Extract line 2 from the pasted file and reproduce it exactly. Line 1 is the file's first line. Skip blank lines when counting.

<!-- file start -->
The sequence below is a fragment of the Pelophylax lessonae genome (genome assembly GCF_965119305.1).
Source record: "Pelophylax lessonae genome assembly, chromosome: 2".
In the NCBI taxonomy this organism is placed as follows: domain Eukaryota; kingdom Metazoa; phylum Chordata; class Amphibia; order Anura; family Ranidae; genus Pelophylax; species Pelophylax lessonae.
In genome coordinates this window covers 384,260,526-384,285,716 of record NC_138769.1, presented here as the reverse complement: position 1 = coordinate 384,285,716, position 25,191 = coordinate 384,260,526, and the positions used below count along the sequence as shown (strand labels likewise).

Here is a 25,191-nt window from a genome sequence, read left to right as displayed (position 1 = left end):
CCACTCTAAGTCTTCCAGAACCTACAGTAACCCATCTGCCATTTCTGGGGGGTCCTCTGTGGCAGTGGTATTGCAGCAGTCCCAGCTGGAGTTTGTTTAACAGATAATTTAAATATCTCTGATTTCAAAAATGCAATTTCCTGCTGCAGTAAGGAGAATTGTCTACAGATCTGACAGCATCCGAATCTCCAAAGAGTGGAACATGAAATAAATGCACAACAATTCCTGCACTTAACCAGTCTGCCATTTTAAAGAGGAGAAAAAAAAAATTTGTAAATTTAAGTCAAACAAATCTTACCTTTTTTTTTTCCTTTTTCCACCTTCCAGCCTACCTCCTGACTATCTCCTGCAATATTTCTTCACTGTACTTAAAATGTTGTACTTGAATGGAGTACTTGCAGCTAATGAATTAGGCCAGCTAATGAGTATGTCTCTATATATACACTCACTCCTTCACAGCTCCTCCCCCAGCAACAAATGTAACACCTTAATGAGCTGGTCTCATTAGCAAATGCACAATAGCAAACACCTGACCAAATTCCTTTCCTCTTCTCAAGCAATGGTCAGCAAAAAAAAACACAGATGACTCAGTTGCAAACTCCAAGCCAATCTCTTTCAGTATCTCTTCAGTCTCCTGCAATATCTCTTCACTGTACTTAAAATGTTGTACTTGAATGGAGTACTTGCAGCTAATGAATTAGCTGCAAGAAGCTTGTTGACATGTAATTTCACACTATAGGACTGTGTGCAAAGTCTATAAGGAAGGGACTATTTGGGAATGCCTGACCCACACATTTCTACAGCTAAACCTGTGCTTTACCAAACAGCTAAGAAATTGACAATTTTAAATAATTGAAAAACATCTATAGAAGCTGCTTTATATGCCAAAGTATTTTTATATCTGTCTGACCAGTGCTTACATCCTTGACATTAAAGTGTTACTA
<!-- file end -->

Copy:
Source record: "Pelophylax lessonae genome assembly, chromosome: 2".